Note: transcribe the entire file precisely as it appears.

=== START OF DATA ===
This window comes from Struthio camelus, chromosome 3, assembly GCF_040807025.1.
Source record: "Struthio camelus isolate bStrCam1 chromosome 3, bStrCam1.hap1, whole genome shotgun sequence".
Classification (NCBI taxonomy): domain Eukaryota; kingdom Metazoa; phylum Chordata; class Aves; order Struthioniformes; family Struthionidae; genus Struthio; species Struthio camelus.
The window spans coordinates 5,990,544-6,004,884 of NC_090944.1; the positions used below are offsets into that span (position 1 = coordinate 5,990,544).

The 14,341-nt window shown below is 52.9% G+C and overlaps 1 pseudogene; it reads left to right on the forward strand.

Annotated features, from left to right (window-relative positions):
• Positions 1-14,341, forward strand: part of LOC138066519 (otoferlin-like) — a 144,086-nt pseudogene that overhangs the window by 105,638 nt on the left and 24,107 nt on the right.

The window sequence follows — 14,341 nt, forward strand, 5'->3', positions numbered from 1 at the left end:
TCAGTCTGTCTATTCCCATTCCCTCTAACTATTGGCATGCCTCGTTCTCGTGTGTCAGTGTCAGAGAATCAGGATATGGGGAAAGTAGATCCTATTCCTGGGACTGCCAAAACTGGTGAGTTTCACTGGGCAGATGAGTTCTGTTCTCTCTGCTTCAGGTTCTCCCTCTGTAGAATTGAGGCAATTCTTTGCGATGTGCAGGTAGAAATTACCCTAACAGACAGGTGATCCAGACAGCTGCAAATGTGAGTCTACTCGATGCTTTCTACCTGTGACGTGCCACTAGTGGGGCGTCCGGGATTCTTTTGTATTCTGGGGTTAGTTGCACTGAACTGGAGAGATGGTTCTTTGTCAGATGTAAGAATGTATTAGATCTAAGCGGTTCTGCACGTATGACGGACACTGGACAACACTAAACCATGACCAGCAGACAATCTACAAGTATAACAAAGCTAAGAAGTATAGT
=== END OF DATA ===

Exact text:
This window comes from Struthio camelus, chromosome 3, assembly GCF_040807025.1.
Source record: "Struthio camelus isolate bStrCam1 chromosome 3, bStrCam1.hap1, whole genome shotgun sequence".
Classification (NCBI taxonomy): domain Eukaryota; kingdom Metazoa; phylum Chordata; class Aves; order Struthioniformes; family Struthionidae; genus Struthio; species Struthio camelus.
The window spans coordinates 5,990,544-6,004,884 of NC_090944.1; the positions used below are offsets into that span (position 1 = coordinate 5,990,544).

The 14,341-nt window shown below is 52.9% G+C and overlaps 1 pseudogene; it reads left to right on the forward strand.

Annotated features, from left to right (window-relative positions):
• Positions 1-14,341, forward strand: part of LOC138066519 (otoferlin-like) — a 144,086-nt pseudogene that overhangs the window by 105,638 nt on the left and 24,107 nt on the right.

The window sequence follows — 14,341 nt, forward strand, 5'->3', positions numbered from 1 at the left end:
TCAGTCTGTCTATTCCCATTCCCTCTAACTATTGGCATGCCTCGTTCTCGTGTGTCAGTGTCAGAGAATCAGGATATGGGGAAAGTAGATCCTATTCCTGGGACTGCCAAAACTGGTGAGTTTCACTGGGCAGATGAGTTCTGTTCTCTCTGCTTCAGGTTCTCCCTCTGTAGAATTGAGGCAATTCTTTGCGATGTGCAGGTAGAAATTACCCTAACAGACAGGTGATCCAGACAGCTGCAAATGTGAGTCTACTCGATGCTTTCTACCTGTGACGTGCCACTAGTGGGGCGTCCGGGATTCTTTTGTATTCTGGGGTTAGTTGCACTGAACTGGAGAGATGGTTCTTTGTCAGATGTAAGAATGTATTAGATCTAAGCGGTTCTGCACGTATGACGGACACTGGACAACACTAAACCATGACCAGCAGACAATCTACAAGTATAACAAAGCTAAGAAGTATAGT